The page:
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Ford Cargo

The Ford Cargo is a cab-over-engine lightweight truck model formerly manufactured by Ford. It was originally launched in 1981 by Ford of the United Kingdom. Competitors include Avia A30, Iveco Zeta, Magirus-Deutz MK-series, MAN G90, Mercedes-Benz LN, Nissan Atleon, Renault Midliner, Volvo F4/F6/F7, Volvo FL, and KrAZ-5401.

The Cargo was styled by Patrick Le Quément who included windows which extended down to floor level in the doors to enable drivers to see pathways in urban locations more easily when parking. The Cargo cab was very successful and was commonly seen in US Postal Service duty, and as a city tractor for freight companies such as Roadway Express.

The model is still made by Brazilian, Argentinian and Venezuelan (aka Ford Trader) Ford subsidiaries, the Turkish Ford Otosan, and the Indian Ashok Leyland (Stallion). And it is also made by Freightliner Trucks and sold as the Sterling Cargo or the Freightliner Cargo in the United States.
Ford now sells the Ford LCF as a smaller cab-over alternative in the US to be more competitive with similar trucks, such as the Mitsubishi Fuso Canter and Isuzu Elf (N Series).

European Ford Cargo[]

With the demise of the Ford Transcontinental heavy truck range, British Ford introduced a range of heavyweight Cargo tractor units (after-Ford Model TT (1917-1925), Ford Model TT (1925-1927), Ford Model AA (1927-1929), Ford Model AA (1930-1931), Ford Model BB, Ford V3000S, Ford Rhein/Ruhr, Ford FK (1951-1954), Ford FK (1955-1961), and Ford Transcontinental) ranging from 28- to 38-tonnes gcw. The 38-tonners were powered by the Cummins L10 while those at 28- and 32-tonnes had Perkins, Cummins, or air-cooled Deutz diesels.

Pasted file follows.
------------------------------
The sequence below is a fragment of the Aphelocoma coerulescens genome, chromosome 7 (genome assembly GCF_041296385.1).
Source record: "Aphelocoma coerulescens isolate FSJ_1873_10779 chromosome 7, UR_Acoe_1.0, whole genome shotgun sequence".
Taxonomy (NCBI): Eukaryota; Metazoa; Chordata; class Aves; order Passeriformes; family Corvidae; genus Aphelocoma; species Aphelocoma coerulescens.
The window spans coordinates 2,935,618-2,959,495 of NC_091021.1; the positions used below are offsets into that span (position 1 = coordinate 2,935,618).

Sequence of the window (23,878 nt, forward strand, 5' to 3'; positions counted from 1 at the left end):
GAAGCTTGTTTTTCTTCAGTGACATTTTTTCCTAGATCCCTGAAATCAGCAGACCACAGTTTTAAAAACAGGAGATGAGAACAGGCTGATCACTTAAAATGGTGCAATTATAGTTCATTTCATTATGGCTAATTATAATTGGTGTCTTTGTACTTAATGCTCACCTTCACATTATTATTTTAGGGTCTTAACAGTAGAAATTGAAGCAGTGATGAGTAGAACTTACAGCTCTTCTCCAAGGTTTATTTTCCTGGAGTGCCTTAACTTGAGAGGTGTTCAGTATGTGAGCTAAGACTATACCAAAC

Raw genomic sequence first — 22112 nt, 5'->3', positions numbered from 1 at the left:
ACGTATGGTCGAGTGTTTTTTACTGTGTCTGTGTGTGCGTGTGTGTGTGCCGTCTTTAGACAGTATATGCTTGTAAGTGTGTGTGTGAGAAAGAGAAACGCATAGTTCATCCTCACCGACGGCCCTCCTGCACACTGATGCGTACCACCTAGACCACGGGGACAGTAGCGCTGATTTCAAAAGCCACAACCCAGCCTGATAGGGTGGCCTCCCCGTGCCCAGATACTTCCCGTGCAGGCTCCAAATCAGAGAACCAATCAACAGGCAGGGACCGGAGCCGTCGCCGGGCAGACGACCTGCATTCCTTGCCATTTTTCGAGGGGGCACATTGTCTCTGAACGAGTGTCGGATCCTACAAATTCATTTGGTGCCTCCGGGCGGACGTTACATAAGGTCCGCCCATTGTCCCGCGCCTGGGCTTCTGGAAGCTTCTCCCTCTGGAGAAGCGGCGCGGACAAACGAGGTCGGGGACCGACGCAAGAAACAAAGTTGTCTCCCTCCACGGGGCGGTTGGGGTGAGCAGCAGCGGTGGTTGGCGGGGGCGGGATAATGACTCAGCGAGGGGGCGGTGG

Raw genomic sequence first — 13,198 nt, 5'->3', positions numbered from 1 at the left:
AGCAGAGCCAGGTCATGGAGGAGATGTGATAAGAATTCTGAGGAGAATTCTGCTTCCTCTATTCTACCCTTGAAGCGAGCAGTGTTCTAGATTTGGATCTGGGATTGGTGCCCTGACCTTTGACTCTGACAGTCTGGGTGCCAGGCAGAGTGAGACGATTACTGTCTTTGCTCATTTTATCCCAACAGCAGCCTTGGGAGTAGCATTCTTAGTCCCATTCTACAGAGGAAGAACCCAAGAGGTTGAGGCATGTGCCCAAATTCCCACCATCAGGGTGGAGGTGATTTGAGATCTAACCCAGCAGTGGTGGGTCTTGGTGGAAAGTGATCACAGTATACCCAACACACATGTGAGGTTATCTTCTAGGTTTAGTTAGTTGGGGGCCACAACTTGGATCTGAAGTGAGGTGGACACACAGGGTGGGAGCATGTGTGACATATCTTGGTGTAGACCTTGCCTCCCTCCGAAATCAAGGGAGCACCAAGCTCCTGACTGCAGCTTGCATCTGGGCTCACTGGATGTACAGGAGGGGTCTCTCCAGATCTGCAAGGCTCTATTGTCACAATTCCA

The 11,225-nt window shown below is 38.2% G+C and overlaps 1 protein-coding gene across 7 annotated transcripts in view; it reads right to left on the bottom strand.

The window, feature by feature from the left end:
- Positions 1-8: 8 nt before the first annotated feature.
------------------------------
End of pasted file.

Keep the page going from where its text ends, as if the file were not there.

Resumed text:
In 1986, Ford sold its European truck operations to the Italian Iveco group and subsequent vehicles have been badged Iveco Ford. After the recession in the 1990s, Iveco rationalised its production operations,overlooked by Keith Stanley Jones, Production Engineering Manager and its Langley, Slough, plant closed in October 1997, bringing UK Iveco/Ford truck production to an end.

The original lightweight Cargo (after-Fordson Model TT (1917-1925), Fordson Model TT (1925-1927), Fordson Model AA (1927-1929), Fordson Model AA (1930-1931), Fordson Model BB, Fordson BBE, Fordson Thames 7V, Fordson Thames ET6/ET7, Thames Trader FC Mk1, Thames Trader FC Mk2, Ford D-series (1965-1978), and Ford D-series (1978-1981)) was replaced in 1993 by the Iveco Eurocargo range, covering the 7.5-ton to 18-ton GVW range.

American Ford Cargo[]

The Ford Cargo is a cab over engine truck model formerly manufactured in USA by Ford (after-Ford Model TT (1917-1925), Ford Model TT (1925-1927), Ford Model AA (1927-1929), Ford Model AA (1930-1931), Ford Model BB, Ford COE (1935-1937), Ford COE (1937-1938), Ford COE (1938-1939), Ford COE (1940-1941), Ford COE (1941-1947), Ford F-Series COE (1948—1950), Ford F-Series COE (1951—1952), Ford F Series COE (1953), Ford F Series COE (1954), Ford F Series COE (1955), Ford F Series COE (1956), Ford C-Series (1957-1963), and Ford C-Series (1963-1990)), but now made by Freightliner Trucks and sold as the Sterling Cargo or the Freightliner Cargo. It is commonly seen in US Postal Service duty, and as a city tractor for freight companies such as Roadway Express. (Ford sold its US-commercial truck operations to Sterling Trucks, which was then purchased by Freightliner Trucks)

This model has its roots in the European Ford Cargo (1981- ? )

Ford now sells the Ford LCF as a smaller cab-over alternative in the US to be more competitive with similar trucks, such as the Mitsubishi Fuso Canter and Isuzu Elf (N Series).


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Ford of Britain vehicles
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